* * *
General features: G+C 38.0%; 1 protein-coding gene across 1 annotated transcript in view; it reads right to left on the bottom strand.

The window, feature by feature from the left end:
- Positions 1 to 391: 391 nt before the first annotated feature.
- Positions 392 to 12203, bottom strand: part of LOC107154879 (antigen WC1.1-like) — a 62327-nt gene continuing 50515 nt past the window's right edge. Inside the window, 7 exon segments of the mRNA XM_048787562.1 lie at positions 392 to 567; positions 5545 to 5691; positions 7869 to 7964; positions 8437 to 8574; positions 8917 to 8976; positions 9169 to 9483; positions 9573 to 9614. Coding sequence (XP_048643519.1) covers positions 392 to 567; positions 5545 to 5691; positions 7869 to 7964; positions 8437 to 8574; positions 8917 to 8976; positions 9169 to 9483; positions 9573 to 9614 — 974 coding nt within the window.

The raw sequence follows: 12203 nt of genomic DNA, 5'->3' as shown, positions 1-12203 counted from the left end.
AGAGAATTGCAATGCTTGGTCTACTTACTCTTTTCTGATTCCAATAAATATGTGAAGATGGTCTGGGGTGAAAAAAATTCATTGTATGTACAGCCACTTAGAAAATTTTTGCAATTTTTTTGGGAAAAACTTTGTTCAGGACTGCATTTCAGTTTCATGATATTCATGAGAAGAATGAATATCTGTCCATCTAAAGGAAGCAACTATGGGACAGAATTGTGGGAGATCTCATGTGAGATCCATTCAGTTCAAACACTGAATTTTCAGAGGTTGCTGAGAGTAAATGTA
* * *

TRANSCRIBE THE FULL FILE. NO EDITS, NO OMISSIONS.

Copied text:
General features: G+C 38.0%; 1 protein-coding gene across 1 annotated transcript in view; it reads right to left on the bottom strand.

The window, feature by feature from the left end:
- Positions 1 to 391: 391 nt before the first annotated feature.
- Positions 392 to 12203, bottom strand: part of LOC107154879 (antigen WC1.1-like) — a 62327-nt gene continuing 50515 nt past the window's right edge. Inside the window, 7 exon segments of the mRNA XM_048787562.1 lie at positions 392 to 567; positions 5545 to 5691; positions 7869 to 7964; positions 8437 to 8574; positions 8917 to 8976; positions 9169 to 9483; positions 9573 to 9614. Coding sequence (XP_048643519.1) covers positions 392 to 567; positions 5545 to 5691; positions 7869 to 7964; positions 8437 to 8574; positions 8917 to 8976; positions 9169 to 9483; positions 9573 to 9614 — 974 coding nt within the window.

The raw sequence follows: 12203 nt of genomic DNA, 5'->3' as shown, positions 1-12203 counted from the left end.
AGAGAATTGCAATGCTTGGTCTACTTACTCTTTTCTGATTCCAATAAATATGTGAAGATGGTCTGGGGTGAAAAAAATTCATTGTATGTACAGCCACTTAGAAAATTTTTGCAATTTTTTTGGGAAAAACTTTGTTCAGGACTGCATTTCAGTTTCATGATATTCATGAGAAGAATGAATATCTGTCCATCTAAAGGAAGCAACTATGGGACAGAATTGTGGGAGATCTCATGTGAGATCCATTCAGTTCAAACACTGAATTTTCAGAGGTTGCTGAGAGTAAATGTA